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'We can do it': Ulster's trip to Leinster now has season-defining potential and Dan McFarland knows it

 

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Ulster have their sights set on Leinster after the win over Munster.

Ulster have their sights set on Leinster after the win over Munster.

©INPHO/Bryan Keane

On the run: Ulster’s John Cooney goes on a break against Munster

On the run: Ulster’s John Cooney goes on a break against Munster

�INPHO/Bryan Keane

New boy David McCann makes his mark

New boy David McCann makes his mark

�INPHO/Bryan Keane

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Ulster have their sights set on Leinster after the win over Munster.

Almost certainly, it was always going to come down to Leinster.

Sooner or later, now or never, Ulster's obstacle remains the same. Few sides have ever had their silverware hopes so consistently squashed at the hands of one particular opponent as the northern province have by their nearest neighbours over the past decade, last year's PRO14 final adding to an already lengthy list of European and domestic heartaches.

So, while the altered format of this season's PRO14 ensured that only one of last season's finalists would be returning to the show-piece this time around, Ulster will have always known that to claim a first league title since 2006 would involve toppling the boys in blue at some stage or another.

The new structure of the competition creating the need to do so over the last six rounds of the regular season rather than in knock-out rugby will only cause to heighten the anticipation ahead of Friday's first showdown between the pair this season.

Ulster's failure to collect a try-bonus in their 15-10 win over Munster on Saturday evening - coming as it did after two early tries but no further points after the 29th minute - will have left Dan McFarland's men expecting that Leinster would have gone into the showdown having closed the gap in the standings.

Instead, Leo Cullen's men suffered their first league defeat since May of 2019 at the hands of Connacht, dropping their first points of the season to leave things more delicately balanced that at any point before.

The pair of weekend derbies have left Ulster in pole position to make the final on the principle that a bird in the hand is worth two in the bush, sitting 10 points ahead but having played two games more.

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With both sides, prior to Connacht's historic win at least, barrelling their way through the remainder of the league, so much rests on Friday's game and the yet-to-be-scheduled return fixture in Belfast.

While cautioning that there remains plenty of potential for twists and turns beyond the two head-to-heads between the pair, McFarland will not be playing down the significance of this week's visit to a ground where his side haven't won a senior game since 2013.

"We've played 10 games, we've still got six left to play so there are plenty of opportunities to not be in position for that top spot," he said.

"I think in terms of the entertainment value and the competition, there's an added interest to (the game), for you guys (media), the supporters and certainly for us in our preparation.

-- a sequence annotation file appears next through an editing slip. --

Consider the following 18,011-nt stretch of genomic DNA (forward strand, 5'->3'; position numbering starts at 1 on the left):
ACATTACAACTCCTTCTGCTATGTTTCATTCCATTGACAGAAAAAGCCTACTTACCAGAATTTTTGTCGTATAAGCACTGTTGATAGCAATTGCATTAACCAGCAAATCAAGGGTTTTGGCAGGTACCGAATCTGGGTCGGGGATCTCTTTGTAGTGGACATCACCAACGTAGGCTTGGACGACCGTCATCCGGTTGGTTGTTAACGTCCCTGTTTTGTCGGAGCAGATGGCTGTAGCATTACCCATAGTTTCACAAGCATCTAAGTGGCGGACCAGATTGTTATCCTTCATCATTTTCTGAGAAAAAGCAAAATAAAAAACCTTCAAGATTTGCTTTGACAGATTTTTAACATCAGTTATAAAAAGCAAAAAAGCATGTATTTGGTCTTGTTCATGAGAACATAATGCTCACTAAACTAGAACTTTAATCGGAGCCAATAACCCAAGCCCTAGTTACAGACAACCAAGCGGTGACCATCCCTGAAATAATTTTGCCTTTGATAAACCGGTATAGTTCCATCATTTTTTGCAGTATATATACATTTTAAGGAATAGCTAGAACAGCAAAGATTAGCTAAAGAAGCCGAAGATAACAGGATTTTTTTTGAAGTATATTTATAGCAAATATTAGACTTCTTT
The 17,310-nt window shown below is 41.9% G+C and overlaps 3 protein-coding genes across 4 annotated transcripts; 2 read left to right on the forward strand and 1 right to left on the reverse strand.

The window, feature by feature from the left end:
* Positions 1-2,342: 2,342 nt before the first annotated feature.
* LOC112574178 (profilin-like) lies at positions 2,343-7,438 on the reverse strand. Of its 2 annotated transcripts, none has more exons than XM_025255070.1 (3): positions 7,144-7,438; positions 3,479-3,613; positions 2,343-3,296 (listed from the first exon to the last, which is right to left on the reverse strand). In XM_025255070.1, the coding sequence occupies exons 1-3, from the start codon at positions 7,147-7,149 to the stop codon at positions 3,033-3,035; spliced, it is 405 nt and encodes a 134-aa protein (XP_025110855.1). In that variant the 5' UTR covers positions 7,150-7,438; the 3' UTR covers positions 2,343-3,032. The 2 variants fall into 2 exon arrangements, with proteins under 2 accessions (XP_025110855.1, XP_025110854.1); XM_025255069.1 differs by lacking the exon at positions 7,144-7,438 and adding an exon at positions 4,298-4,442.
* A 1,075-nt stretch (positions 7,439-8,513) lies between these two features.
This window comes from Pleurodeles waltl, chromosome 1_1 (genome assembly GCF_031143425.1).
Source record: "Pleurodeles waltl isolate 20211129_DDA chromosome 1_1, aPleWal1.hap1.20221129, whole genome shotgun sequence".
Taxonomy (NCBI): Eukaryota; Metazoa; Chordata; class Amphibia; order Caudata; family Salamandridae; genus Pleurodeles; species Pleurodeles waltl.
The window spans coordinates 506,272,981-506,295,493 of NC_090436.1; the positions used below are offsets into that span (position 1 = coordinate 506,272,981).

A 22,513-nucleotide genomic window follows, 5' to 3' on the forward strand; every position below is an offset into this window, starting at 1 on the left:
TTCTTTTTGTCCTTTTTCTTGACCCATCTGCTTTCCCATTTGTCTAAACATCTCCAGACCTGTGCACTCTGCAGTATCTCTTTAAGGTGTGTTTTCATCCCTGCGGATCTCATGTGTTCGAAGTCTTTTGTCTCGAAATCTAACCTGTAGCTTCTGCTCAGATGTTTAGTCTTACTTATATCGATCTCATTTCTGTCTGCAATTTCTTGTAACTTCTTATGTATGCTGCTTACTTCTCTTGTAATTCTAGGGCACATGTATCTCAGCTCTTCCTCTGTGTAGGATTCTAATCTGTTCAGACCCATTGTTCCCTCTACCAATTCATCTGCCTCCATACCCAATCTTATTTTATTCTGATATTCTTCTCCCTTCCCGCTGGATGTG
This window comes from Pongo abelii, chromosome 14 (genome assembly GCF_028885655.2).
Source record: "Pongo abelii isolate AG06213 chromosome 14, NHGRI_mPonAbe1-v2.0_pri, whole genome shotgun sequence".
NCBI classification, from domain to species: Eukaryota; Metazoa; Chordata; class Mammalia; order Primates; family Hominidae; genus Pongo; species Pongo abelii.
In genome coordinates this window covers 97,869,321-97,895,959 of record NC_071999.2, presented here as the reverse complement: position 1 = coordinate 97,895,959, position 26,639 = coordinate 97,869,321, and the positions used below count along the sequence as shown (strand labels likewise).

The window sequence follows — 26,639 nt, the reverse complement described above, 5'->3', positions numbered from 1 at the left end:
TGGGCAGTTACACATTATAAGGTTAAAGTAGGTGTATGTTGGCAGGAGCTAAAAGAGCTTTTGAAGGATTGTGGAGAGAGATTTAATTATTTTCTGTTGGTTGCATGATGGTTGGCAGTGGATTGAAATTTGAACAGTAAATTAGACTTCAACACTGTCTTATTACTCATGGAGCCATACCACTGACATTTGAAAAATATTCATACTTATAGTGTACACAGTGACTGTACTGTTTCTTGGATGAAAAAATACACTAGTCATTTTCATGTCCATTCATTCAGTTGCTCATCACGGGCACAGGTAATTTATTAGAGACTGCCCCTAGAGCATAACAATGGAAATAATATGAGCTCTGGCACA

"If we could win down there, then we'll put ourselves in a really good position for kicking on.

"If we don't, it's taken out of our hands.

"Are we a better team than Leinster? Are we good enough? We can do it, definitely. The probability of it? You only have to ask the bookies and have a look at what the odds are next week.

"They're normally pretty accurate. They won't predict us to win, that's the bottom line, but are we capable of winning down there? One hundred percent.

"What it means is we have to be absolutely on the money which is better than we were this week but we knew that anyway.

"That's exciting."

Despite McFarland's assertion that his side weren't "absolutely on the money", given those events at the RDS, the victory over Munster was one that looked better two hours later than it did upon the final whistle.

Scoring twice in the first 16 minutes through Matt Faddes and then Ethan McIlroy, there was the expectation that the hosts would kick-on and claim a seventh bonus-point of the season, but their tempo decidedly dropped, especially in the minutes just after half-time, and their failure to score when Munster were down to 14 men appeared to have a deflating effect.

"I just think it's a lack of focus on what's important," reflected McFarland on what was not his side's first third quarter lull of the campaign.

"If you're slightly off sometimes as a coach you can look at something and think 'Why are we doing that? That's mad. That's useless.'

"But you've got to remember that these guys are playing at a very high elite level.

"The difference between getting it right and getting it wrong is very small.

"You have to take into account the opponents that you're playing against. If you're under pressure because of the way the opposition are playing, then you make errors.

"We got reefed twice in the first 20 minutes. There were a couple of passes on the edge that we could have done better, we got run into touch twice, we kicked it into touch once. That's unacceptable, you can't give the ball away like that.

"That's something we need to refocus on and really understand that against teams that are determined and in your face then your precision has to be on. You have to take your opportunities when you get them."

Ahead of the biggest game of the season so far, the league table certainly offers an opportunity that's there for the taking.

Belfast Telegraph


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